Monday, June 13, 2005
The Nintendo DS has been out for quite some time now, yet owners of the system have only been served about three games of any real significance: Mario 64 DS, Warioware Touched!, and Yoshi's Touch and Go. With the release of Kirby Canvas Curse, DS owners finally have a game that delivers on the capabilities of the system in a full single-player experience (rather than collections of microgames such as in Mario and Warioware). It's the type of game that can only be possible on the DS, and is hopefully an indicator of things to come for the system.
Players will only need to use the stylus to control Kirby, and all of the action is shown on the bottom screen. The top screen serves as a map, as well as a display screen for stats such as health and lives remaining. Most of the gameplay revolves around the player using the stylus to create rainbow paths for Kirby to follow. Naturally, these lines will help him avoid hazards such as pits and spikes, but they can serve other purposes as well. For example, if there is a laser blocking Kirby's path, you can draw a line through the beam to block it. The same method can be used for deflecting cannon blasts, fireballs, and other hazards. You have an "ink meter," but it automatically replenishes and is rarely a problem. The lines you draw disappear extremely quickly, so it forces you to be very quick with your actions.
To actually move Kirby, you tap him with the stylus to roll him forward. Directly after tapping him, he can take out enemies he comes into contact with. These enemies can also be incapacitated by simply tapping them, allowing Kirby to easily get rid of them. The unique nature of the control takes some getting used to but is never a problem. Kirby's ability to copy enemy skills is back, although it's not quite as useful as it was in the older titles. There are several different abilities, including beam shooting, turning into wheels and stones, and freezing enemies. It's more than a novelty than a required gameplay mechanic, although there are certain blocks that can only be destroyed by corresponding abilities.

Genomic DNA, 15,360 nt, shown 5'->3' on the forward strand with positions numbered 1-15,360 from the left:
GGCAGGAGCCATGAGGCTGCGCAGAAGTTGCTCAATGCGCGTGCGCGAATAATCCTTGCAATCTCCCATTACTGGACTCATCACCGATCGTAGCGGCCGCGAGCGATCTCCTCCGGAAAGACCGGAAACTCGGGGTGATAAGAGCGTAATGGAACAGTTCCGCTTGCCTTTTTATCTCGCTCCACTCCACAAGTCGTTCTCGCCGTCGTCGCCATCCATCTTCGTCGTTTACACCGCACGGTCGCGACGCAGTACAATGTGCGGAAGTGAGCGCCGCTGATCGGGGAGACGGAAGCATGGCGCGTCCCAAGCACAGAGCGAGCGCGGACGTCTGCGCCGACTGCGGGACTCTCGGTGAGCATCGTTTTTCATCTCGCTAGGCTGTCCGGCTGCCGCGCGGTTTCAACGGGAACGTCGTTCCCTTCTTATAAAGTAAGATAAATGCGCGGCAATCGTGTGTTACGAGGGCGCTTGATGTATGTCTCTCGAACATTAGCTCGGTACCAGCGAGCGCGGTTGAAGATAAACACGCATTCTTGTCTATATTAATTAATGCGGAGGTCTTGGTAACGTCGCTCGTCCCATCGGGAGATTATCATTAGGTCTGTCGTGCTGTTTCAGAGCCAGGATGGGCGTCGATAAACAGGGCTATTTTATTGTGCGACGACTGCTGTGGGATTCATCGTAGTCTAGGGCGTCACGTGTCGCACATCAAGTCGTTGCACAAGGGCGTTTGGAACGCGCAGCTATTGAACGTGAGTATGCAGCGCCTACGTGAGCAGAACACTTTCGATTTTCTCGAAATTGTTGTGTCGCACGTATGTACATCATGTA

When you look beyond the method of input, the game bears a resemblance to several old-school platformers. The basic level designs and gameplay seem to have borrowed fairly heavily from the Sonic the Hedgehog series, and there's several Donkey Kong Country-style cannon segments. While inspiration may have come from older games, the gameplay in Kirby Canvas Curse seems entirely fresh thanks to the use of the stylus.
The game features some truly fantastic art direction, especially in the look of the backgrounds. Every level seems inspired and unique, and the graphics show a high level of visual polish. Sound effects and music are among the best heard on the DS so far, and are right up there with any Nintendo-produced title. Music fits the levels very well, and there's even some remixes of classic Kirby tunes.
As is the case with many portable games, Kirby Canvas Curse is fairly short. The main game shouldn't take longer than four hours to complete, but the title makes up for it with a wealth of different modes, minigames, and collectibles. After many stages, you get to play the "Dash Jump" minigame. This features the player tapping Kirby as quick as you can to build up speed, then drawing a ramp to launch him as far as possible. Boss fights are handled well, and you get to choose what order you complete them in. After a three-level world, you get the decision to play a pinball-style boss fight, a race or a "follow the leader" drawing boss. Each of these three boss fights features entirely different gameplay from the levels, and all of them are fun. After defeating a boss twice, you can play their level at any time from the main menu. There is also a "Rainbow Run" game mode, which features two different trials: Time and Line. Time trial works exactly how you'd expect, by making you go through levels as quickly as possible. The objective in Line trials is to beat the level while using as little ink as possible. This can be very challenging at times. On top of these modes, there is also a huge number of special medals to collect scattered throughout the levels.
All in all, this is the type of game you bought a DS for. It truly utilizes the system's abilities without compromising gameplay quality in the least. There are some spikes in difficulty later in the game, but nothing insurmountable. While short, it offers enough incentive to play through more than once, and the minigames are just as good as the main single-player mode. A must-buy for DS owners.
First Play: B-
Last Play: B+
Overall: 89% B+